Labor Day is behind us and the I-X team is now in the “home stretch” for launch. We are on track for October 31st, which is only 51 days from now. Over the last few weeks a substantial amount of work has been completed on I-X. On August 13th, we completed stacking and final mechanical assembly of the 327-foot rocket, making it the tallest rocket in the world! Since that time, the team has been routing electrical cables throughout the interior of the Upper Stage Simulator as well as on the outside of the solid rocket motor. In addition, final electronic components have been installed including rate gyros and a test version of the flight computer. The vehicle is covered in over 700 special sensors (Development Flight Instrumentation or DFI) which have been painstakingly tested, one by one to assure their function during the launch.
The next major milestone is the Vehicle Power Up, which began on September 11 and will continue through the 15th. This is the first time that either ground power or on-board battery power is applied to the electronics as a system installed into the vehicle. This is a significant step forward toward launch. After a successful power up, the team has several weeks of integrated avionics testing where each system and component will be tested and the vehicle will be run through many simulated mission profiles to ensure everything is go for flight.
In parallel with all these activities on the vehicle, a lot of work is occurring at launch pad 39-B. The vehicle stabilization system is being installed to the Fixed Service Structure (FSS). This will hold the vehicle in place during the launch preparation at the pad and will be removed approximately 1-2 hours prior to liftoff. Other modifications to the pad, like new cooling capability for the avionics during ground test, are complete and awaiting the arrival of the rocket.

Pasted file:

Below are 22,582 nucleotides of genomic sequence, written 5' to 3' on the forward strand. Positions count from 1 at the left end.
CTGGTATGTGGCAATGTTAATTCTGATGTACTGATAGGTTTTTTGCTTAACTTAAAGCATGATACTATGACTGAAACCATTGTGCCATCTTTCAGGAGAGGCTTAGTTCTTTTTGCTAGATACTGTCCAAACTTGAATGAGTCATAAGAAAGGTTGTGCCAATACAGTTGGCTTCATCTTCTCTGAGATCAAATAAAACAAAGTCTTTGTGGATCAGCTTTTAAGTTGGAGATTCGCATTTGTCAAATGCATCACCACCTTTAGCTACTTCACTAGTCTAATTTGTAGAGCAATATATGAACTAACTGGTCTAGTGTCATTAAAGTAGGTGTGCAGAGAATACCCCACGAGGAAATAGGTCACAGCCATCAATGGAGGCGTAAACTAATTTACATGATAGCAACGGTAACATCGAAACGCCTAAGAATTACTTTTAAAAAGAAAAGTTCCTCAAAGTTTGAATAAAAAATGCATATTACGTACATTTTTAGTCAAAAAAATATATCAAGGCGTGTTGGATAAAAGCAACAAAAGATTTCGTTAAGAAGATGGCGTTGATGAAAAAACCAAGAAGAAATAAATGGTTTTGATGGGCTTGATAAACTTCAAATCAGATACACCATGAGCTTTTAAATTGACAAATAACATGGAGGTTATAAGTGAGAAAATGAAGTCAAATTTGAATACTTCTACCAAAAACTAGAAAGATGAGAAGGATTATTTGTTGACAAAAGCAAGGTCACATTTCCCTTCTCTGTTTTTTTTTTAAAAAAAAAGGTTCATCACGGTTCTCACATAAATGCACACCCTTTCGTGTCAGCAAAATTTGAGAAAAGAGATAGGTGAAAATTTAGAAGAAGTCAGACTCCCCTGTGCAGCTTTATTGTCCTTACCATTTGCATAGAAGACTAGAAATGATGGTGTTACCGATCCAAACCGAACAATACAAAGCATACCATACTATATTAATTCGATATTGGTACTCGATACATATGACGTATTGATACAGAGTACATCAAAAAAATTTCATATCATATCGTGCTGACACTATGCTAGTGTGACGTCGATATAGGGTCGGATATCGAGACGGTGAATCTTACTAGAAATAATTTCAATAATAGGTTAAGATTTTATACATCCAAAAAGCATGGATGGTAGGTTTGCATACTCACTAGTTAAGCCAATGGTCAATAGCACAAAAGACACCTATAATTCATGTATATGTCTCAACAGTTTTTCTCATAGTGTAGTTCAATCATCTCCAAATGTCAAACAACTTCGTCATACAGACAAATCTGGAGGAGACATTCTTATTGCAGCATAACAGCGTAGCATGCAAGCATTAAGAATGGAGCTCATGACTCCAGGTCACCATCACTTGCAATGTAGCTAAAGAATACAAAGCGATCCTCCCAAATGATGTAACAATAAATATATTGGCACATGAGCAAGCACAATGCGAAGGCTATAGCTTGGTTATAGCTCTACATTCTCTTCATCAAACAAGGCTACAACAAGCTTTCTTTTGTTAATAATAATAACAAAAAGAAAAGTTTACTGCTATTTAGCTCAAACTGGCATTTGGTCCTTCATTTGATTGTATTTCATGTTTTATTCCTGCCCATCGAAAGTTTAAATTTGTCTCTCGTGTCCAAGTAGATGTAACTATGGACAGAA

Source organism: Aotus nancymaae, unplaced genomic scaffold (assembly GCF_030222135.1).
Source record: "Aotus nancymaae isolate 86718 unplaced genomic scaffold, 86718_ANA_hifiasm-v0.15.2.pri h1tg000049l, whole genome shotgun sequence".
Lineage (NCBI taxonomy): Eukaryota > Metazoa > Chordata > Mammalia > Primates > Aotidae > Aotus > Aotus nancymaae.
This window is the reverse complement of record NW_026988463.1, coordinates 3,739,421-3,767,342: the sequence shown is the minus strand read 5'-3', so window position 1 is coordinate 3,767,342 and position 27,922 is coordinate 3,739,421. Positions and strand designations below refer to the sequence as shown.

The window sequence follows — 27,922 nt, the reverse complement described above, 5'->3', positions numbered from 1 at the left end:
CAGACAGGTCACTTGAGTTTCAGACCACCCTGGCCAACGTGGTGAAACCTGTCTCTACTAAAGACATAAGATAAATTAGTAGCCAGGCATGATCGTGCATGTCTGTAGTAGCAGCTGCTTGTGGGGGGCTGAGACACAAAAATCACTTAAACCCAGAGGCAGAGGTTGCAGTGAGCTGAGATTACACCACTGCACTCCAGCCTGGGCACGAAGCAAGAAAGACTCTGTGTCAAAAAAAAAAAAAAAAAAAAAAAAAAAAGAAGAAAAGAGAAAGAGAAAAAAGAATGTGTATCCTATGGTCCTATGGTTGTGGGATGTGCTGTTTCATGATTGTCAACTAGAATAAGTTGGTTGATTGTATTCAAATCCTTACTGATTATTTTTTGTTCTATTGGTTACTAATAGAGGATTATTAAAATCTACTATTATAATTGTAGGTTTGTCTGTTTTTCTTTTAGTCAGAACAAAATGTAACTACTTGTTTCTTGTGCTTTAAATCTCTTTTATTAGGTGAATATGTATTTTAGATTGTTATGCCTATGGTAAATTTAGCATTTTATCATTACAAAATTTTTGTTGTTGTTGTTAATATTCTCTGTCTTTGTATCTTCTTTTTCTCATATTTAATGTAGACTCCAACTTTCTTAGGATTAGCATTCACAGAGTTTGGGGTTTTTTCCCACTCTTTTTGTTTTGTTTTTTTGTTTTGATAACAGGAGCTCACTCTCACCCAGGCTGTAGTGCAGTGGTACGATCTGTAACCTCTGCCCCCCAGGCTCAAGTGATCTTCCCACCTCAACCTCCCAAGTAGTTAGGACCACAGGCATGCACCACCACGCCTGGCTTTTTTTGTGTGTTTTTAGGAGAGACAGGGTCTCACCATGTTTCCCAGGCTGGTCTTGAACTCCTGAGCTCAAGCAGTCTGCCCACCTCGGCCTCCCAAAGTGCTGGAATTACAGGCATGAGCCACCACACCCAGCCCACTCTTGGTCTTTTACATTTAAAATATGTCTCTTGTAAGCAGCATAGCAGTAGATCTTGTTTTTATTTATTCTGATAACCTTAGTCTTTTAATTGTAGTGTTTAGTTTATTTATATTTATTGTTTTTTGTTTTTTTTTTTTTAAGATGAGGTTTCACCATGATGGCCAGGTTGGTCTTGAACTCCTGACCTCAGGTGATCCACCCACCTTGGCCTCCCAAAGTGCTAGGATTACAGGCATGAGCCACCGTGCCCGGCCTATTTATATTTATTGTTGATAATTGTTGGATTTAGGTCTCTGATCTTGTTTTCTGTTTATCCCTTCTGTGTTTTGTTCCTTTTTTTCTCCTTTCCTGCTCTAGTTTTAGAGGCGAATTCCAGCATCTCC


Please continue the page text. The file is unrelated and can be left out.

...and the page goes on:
The launch team has already been training for the launch process. Several simulations have occurred to give the launch team experience on how to handle any problems during the countdown with this unique vehicle. Simulations will continue into October with each simulation increasing in fidelity and details of launch process and possible anomalies.
The Ares I-X team is getting really close to completing this historic launch. A huge amount of knowledge and data will be gained from this flight that will help NASA develop and refine future launch vehicles. This data applies to all future launch vehicles especially those that are an evolution of current launch vehicle technology and capability.
Since the inception of this project in 2006, the NASA team along with its contractors have attempted and succeeded to do something unprecedented. This flight is truly historic not just in the amount of data that will be received but in the benefits already realized. Five different NASA centers are working hand in hand to create this new system. We have made changes in how we use computer models for key aspects of such a launch vehicle and NASA, as a whole, has become more tightly integrated into one productive group that has shown it can address and solve any technical problem that comes our way.
Keep a look out for more information on I-X: The First Flight of a New Era.
— Bob Ess
Ares I-X Manager